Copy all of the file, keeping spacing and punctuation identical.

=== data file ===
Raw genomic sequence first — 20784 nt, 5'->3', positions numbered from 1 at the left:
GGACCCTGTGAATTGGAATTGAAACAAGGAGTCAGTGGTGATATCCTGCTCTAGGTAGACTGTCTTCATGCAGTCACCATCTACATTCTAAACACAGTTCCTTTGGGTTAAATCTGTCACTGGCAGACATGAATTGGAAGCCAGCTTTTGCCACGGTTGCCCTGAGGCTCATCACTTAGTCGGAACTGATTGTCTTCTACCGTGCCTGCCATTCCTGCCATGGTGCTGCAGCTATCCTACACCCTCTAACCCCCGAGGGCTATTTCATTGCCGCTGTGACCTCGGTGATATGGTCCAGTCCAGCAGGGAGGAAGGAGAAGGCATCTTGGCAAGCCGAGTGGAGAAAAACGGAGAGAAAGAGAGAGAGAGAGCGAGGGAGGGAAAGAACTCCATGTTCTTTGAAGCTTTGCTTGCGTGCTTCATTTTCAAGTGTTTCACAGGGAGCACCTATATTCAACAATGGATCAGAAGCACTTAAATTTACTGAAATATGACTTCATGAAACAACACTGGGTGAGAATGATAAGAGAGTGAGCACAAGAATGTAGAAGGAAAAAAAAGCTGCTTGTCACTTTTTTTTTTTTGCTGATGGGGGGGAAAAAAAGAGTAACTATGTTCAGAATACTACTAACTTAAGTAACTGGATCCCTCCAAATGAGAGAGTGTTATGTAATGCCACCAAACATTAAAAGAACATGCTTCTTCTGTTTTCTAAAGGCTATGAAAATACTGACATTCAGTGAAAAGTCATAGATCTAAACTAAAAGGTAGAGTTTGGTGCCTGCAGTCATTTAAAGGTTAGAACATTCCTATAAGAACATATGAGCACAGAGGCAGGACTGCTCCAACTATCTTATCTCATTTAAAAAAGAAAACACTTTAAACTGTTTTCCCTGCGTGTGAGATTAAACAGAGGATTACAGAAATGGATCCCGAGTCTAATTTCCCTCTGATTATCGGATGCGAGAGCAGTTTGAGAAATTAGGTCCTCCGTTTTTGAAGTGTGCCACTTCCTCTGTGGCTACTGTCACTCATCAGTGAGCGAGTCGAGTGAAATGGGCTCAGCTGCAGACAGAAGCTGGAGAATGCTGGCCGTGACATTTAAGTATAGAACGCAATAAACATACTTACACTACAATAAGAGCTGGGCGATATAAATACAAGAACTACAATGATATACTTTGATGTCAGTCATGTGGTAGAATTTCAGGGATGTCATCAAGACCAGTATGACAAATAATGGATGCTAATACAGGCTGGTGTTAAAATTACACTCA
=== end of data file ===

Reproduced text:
Raw genomic sequence first — 20784 nt, 5'->3', positions numbered from 1 at the left:
GGACCCTGTGAATTGGAATTGAAACAAGGAGTCAGTGGTGATATCCTGCTCTAGGTAGACTGTCTTCATGCAGTCACCATCTACATTCTAAACACAGTTCCTTTGGGTTAAATCTGTCACTGGCAGACATGAATTGGAAGCCAGCTTTTGCCACGGTTGCCCTGAGGCTCATCACTTAGTCGGAACTGATTGTCTTCTACCGTGCCTGCCATTCCTGCCATGGTGCTGCAGCTATCCTACACCCTCTAACCCCCGAGGGCTATTTCATTGCCGCTGTGACCTCGGTGATATGGTCCAGTCCAGCAGGGAGGAAGGAGAAGGCATCTTGGCAAGCCGAGTGGAGAAAAACGGAGAGAAAGAGAGAGAGAGAGCGAGGGAGGGAAAGAACTCCATGTTCTTTGAAGCTTTGCTTGCGTGCTTCATTTTCAAGTGTTTCACAGGGAGCACCTATATTCAACAATGGATCAGAAGCACTTAAATTTACTGAAATATGACTTCATGAAACAACACTGGGTGAGAATGATAAGAGAGTGAGCACAAGAATGTAGAAGGAAAAAAAAGCTGCTTGTCACTTTTTTTTTTTTGCTGATGGGGGGGAAAAAAAGAGTAACTATGTTCAGAATACTACTAACTTAAGTAACTGGATCCCTCCAAATGAGAGAGTGTTATGTAATGCCACCAAACATTAAAAGAACATGCTTCTTCTGTTTTCTAAAGGCTATGAAAATACTGACATTCAGTGAAAAGTCATAGATCTAAACTAAAAGGTAGAGTTTGGTGCCTGCAGTCATTTAAAGGTTAGAACATTCCTATAAGAACATATGAGCACAGAGGCAGGACTGCTCCAACTATCTTATCTCATTTAAAAAAGAAAACACTTTAAACTGTTTTCCCTGCGTGTGAGATTAAACAGAGGATTACAGAAATGGATCCCGAGTCTAATTTCCCTCTGATTATCGGATGCGAGAGCAGTTTGAGAAATTAGGTCCTCCGTTTTTGAAGTGTGCCACTTCCTCTGTGGCTACTGTCACTCATCAGTGAGCGAGTCGAGTGAAATGGGCTCAGCTGCAGACAGAAGCTGGAGAATGCTGGCCGTGACATTTAAGTATAGAACGCAATAAACATACTTACACTACAATAAGAGCTGGGCGATATAAATACAAGAACTACAATGATATACTTTGATGTCAGTCATGTGGTAGAATTTCAGGGATGTCATCAAGACCAGTATGACAAATAATGGATGCTAATACAGGCTGGTGTTAAAATTACACTCA